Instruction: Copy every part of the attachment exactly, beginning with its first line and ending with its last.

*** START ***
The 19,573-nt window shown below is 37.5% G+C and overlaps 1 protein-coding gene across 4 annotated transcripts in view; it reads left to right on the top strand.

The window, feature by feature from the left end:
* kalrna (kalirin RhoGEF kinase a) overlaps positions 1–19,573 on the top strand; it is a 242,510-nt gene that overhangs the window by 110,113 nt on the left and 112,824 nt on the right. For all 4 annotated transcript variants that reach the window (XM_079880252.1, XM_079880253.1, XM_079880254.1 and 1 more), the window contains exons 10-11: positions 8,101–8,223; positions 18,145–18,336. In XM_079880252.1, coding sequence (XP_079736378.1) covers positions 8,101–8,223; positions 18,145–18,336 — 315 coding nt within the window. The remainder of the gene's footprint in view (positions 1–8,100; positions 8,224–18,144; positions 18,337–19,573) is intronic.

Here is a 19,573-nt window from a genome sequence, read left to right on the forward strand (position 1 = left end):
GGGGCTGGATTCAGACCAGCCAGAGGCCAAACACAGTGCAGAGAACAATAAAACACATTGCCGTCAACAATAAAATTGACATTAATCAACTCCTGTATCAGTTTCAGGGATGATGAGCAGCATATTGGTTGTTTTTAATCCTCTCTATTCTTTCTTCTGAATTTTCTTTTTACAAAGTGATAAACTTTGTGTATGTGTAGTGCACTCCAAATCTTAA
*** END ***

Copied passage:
The 19,573-nt window shown below is 37.5% G+C and overlaps 1 protein-coding gene across 4 annotated transcripts in view; it reads left to right on the top strand.

The window, feature by feature from the left end:
* kalrna (kalirin RhoGEF kinase a) overlaps positions 1–19,573 on the top strand; it is a 242,510-nt gene that overhangs the window by 110,113 nt on the left and 112,824 nt on the right. For all 4 annotated transcript variants that reach the window (XM_079880252.1, XM_079880253.1, XM_079880254.1 and 1 more), the window contains exons 10-11: positions 8,101–8,223; positions 18,145–18,336. In XM_079880252.1, coding sequence (XP_079736378.1) covers positions 8,101–8,223; positions 18,145–18,336 — 315 coding nt within the window. The remainder of the gene's footprint in view (positions 1–8,100; positions 8,224–18,144; positions 18,337–19,573) is intronic.

Here is a 19,573-nt window from a genome sequence, read left to right on the forward strand (position 1 = left end):
GGGGCTGGATTCAGACCAGCCAGAGGCCAAACACAGTGCAGAGAACAATAAAACACATTGCCGTCAACAATAAAATTGACATTAATCAACTCCTGTATCAGTTTCAGGGATGATGAGCAGCATATTGGTTGTTTTTAATCCTCTCTATTCTTTCTTCTGAATTTTCTTTTTACAAAGTGATAAACTTTGTGTATGTGTAGTGCACTCCAAATCTTAA